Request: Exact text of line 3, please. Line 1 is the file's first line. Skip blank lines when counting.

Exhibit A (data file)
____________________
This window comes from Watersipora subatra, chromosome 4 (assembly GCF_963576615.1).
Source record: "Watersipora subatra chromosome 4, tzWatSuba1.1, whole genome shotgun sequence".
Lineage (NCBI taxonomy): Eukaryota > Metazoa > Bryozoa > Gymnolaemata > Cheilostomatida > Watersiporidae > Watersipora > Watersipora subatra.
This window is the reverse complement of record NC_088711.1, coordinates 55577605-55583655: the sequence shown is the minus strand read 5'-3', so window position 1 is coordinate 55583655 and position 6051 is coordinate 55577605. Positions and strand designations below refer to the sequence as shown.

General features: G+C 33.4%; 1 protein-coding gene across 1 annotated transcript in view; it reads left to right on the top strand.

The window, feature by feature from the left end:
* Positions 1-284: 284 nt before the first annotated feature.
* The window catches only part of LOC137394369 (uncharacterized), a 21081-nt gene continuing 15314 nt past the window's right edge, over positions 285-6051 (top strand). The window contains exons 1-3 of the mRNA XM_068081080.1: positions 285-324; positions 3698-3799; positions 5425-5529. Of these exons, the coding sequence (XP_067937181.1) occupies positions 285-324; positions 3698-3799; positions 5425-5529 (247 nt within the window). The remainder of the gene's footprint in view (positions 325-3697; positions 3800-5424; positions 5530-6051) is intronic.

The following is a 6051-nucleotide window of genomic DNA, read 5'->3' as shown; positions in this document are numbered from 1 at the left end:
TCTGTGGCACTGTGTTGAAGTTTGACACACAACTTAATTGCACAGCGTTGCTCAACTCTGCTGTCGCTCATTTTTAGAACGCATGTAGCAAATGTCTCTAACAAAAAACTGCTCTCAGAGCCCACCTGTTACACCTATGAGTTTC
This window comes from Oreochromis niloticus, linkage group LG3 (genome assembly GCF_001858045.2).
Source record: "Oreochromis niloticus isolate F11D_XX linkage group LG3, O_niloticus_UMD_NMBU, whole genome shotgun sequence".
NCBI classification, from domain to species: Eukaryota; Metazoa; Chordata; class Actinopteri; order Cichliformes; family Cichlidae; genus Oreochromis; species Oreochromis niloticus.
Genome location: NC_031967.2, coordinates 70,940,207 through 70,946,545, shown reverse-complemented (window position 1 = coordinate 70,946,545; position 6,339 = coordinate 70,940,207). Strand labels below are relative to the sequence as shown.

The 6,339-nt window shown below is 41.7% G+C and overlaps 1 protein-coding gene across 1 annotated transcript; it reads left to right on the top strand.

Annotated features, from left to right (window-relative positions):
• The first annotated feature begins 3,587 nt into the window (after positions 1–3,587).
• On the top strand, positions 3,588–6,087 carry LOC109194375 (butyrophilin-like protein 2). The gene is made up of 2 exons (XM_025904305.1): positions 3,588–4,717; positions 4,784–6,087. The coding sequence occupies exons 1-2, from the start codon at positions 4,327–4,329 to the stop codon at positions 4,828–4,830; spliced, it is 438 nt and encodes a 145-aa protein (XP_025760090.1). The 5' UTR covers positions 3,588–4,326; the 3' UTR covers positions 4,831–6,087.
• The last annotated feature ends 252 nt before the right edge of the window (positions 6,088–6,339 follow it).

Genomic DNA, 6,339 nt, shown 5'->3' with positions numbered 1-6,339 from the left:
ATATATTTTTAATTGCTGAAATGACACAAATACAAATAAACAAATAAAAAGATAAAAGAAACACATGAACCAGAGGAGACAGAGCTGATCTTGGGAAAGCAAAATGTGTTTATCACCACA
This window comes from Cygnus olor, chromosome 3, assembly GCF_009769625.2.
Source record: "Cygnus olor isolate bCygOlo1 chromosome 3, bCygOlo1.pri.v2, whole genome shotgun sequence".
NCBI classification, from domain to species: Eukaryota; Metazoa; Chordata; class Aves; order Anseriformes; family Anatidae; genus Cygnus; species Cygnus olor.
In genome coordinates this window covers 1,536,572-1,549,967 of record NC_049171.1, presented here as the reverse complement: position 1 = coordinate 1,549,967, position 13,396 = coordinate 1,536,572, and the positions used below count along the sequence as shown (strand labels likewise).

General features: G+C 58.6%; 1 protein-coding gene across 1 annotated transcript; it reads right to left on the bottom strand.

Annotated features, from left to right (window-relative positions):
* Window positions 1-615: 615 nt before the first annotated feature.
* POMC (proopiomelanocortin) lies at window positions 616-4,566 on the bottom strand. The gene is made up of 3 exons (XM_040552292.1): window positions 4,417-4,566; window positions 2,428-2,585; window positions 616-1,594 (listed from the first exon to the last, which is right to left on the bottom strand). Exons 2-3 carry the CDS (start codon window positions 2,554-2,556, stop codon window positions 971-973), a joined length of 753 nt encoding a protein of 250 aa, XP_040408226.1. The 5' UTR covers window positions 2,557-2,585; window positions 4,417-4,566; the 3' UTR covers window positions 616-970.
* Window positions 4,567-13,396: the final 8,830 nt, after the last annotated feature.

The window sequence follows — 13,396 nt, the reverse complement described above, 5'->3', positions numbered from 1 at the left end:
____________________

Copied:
Lineage (NCBI taxonomy): Eukaryota > Metazoa > Bryozoa > Gymnolaemata > Cheilostomatida > Watersiporidae > Watersipora > Watersipora subatra.